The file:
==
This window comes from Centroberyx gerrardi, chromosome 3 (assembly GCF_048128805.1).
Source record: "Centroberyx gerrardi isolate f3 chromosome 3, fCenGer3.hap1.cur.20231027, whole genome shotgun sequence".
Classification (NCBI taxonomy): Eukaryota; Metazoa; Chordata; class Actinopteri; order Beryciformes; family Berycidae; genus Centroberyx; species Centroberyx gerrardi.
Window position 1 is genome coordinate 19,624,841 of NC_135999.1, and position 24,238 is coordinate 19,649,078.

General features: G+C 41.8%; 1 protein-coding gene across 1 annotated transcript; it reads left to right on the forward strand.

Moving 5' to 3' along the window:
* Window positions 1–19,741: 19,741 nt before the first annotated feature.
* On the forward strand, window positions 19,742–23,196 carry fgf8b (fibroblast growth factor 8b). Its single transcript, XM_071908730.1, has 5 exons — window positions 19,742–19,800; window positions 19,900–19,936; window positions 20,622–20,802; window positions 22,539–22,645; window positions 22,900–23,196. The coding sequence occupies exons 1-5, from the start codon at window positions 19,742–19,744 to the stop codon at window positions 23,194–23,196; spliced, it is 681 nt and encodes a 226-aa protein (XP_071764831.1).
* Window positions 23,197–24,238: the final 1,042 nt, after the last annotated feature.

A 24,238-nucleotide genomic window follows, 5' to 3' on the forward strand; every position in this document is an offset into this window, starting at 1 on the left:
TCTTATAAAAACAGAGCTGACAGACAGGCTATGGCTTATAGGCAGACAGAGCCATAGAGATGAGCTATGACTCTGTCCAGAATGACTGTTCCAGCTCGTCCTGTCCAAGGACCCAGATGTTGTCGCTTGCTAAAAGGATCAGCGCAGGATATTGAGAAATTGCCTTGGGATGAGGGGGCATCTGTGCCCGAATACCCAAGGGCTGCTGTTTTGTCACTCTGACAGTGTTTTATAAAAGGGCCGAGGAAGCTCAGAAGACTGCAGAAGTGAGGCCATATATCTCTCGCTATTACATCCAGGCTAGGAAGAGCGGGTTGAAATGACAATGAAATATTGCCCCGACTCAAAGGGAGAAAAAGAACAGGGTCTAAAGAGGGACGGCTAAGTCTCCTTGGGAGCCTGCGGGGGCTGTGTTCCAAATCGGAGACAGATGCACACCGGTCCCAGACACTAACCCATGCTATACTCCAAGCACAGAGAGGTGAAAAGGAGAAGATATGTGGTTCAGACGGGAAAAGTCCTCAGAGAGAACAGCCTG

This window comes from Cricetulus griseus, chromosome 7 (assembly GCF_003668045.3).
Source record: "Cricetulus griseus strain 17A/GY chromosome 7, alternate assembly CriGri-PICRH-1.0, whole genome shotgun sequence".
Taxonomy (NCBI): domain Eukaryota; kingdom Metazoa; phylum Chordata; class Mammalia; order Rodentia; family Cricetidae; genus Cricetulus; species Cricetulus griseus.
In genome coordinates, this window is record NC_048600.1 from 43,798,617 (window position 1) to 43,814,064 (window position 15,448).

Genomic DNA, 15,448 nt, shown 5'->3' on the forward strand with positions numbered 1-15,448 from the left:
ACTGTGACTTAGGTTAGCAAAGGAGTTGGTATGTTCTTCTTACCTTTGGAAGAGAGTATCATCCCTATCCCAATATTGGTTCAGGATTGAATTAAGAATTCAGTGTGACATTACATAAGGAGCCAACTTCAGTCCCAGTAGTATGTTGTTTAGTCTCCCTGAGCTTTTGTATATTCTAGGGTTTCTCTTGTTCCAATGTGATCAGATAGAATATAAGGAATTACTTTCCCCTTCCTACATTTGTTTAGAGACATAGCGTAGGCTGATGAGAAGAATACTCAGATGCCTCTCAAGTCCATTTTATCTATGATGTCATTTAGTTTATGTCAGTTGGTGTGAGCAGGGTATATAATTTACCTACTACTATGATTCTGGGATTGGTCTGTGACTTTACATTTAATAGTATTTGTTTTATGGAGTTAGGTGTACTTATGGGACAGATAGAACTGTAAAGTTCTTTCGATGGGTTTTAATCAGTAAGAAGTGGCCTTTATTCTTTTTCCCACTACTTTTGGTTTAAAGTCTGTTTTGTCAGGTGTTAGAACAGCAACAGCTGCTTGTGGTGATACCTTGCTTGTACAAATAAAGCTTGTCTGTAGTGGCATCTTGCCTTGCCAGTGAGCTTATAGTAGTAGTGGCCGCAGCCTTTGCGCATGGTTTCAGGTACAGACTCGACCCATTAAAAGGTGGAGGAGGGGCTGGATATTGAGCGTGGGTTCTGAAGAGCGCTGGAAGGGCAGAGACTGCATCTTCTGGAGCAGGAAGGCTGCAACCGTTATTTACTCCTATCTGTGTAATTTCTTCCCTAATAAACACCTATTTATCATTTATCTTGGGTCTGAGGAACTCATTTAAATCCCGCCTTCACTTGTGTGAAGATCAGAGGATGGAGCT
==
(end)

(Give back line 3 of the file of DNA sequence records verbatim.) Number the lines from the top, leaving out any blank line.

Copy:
Classification (NCBI taxonomy): Eukaryota; Metazoa; Chordata; class Actinopteri; order Beryciformes; family Berycidae; genus Centroberyx; species Centroberyx gerrardi.